What is your favorite part of working at Sonoma Partners?

Dibbs-12Dibbs: I have to say the people. Everyone here is incredibly smart, and I know they have my back. I’ve been here for seven years, and I’m always impressed and inspired by the work ethic of my fellow Sonomans. I also like the variety of the work I do. Every six to eight months or so, I get a new project, a new project team, and a new set of challenges. The work is constantly evolving. And the people are too! We’re a lively bunch, and it makes every day exciting.

Dibbs-13What is your favorite Sonoma perk?

Dibbs: The ability to work when I want, where I want, is huge. Through Sonoma Partners “SWEET” program, I can choose when and where I work best to get something done. It allows me to really get in the zone and work more effectively.

What advice do you have for future Sonoma developers?

Dibbs: Be ready to learn a lot. You have to go in understanding that everyone here is an expert in something, and as much as you might know about such-and-such language or technology, expect to be humbled. I would also encourage new developers at Sonoma to try and be as open in your communication as possible. The sooner you ask a question or communicate an issue, the sooner we’re able to help. I always tell new hires to be more vocal than you feel you should be – we don’t bite! We don’t micromanage here, so raise your hand if you need something. We’re always happy to help.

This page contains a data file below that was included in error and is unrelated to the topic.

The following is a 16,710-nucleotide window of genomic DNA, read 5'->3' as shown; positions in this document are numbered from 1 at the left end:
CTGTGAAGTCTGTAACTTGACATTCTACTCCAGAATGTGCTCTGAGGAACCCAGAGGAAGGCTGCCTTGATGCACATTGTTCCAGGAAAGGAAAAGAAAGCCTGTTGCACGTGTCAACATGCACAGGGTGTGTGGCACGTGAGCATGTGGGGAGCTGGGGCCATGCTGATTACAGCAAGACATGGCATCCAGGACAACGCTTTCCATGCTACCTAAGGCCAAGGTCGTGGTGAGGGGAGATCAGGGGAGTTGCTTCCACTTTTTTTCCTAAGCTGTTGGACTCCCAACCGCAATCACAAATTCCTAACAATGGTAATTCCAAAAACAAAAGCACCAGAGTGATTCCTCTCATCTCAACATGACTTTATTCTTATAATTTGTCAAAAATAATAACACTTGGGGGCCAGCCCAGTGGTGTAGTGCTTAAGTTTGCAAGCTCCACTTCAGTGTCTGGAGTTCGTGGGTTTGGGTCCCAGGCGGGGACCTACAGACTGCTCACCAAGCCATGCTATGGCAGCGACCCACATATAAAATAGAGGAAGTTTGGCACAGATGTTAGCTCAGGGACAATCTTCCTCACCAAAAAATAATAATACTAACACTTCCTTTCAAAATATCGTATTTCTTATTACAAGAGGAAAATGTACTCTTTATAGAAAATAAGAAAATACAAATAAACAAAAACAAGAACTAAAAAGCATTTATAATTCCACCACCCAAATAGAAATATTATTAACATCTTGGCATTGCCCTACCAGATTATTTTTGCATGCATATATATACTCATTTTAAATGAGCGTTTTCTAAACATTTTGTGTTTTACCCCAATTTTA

What do you think it takes to be a successful developer at Sonoma Partners?

Dibbs-9Dibbs: I think showing initiative is an important quality for developers, but you need to be smart about it. When we are asked to fix this bug, or research this item, sometimes it seems easiest to just dive in head first. I find the most successful developers understand the importance of taking a step back, really thinking about what you’re being asked to do, and sometimes questioning whether the designed approach is the right approach. I think it’s great to be someone who understands the difference between just working hard and working smart.

Lastly, be fun! Do more than just getting your work done. Be engaged and involved. We have so many awesome ways to be a part of our culture here – whether that’s volunteering at the Food Depository or attending one of our monthly happy hours. We’re a fun bunch, and I think you enjoy your work more when you take the time to build relationships with your teammates.

Thanks, Dibbs!

Are you interested in joining our tech team? Check out our open positions here.

Topics: Careers at Sonoma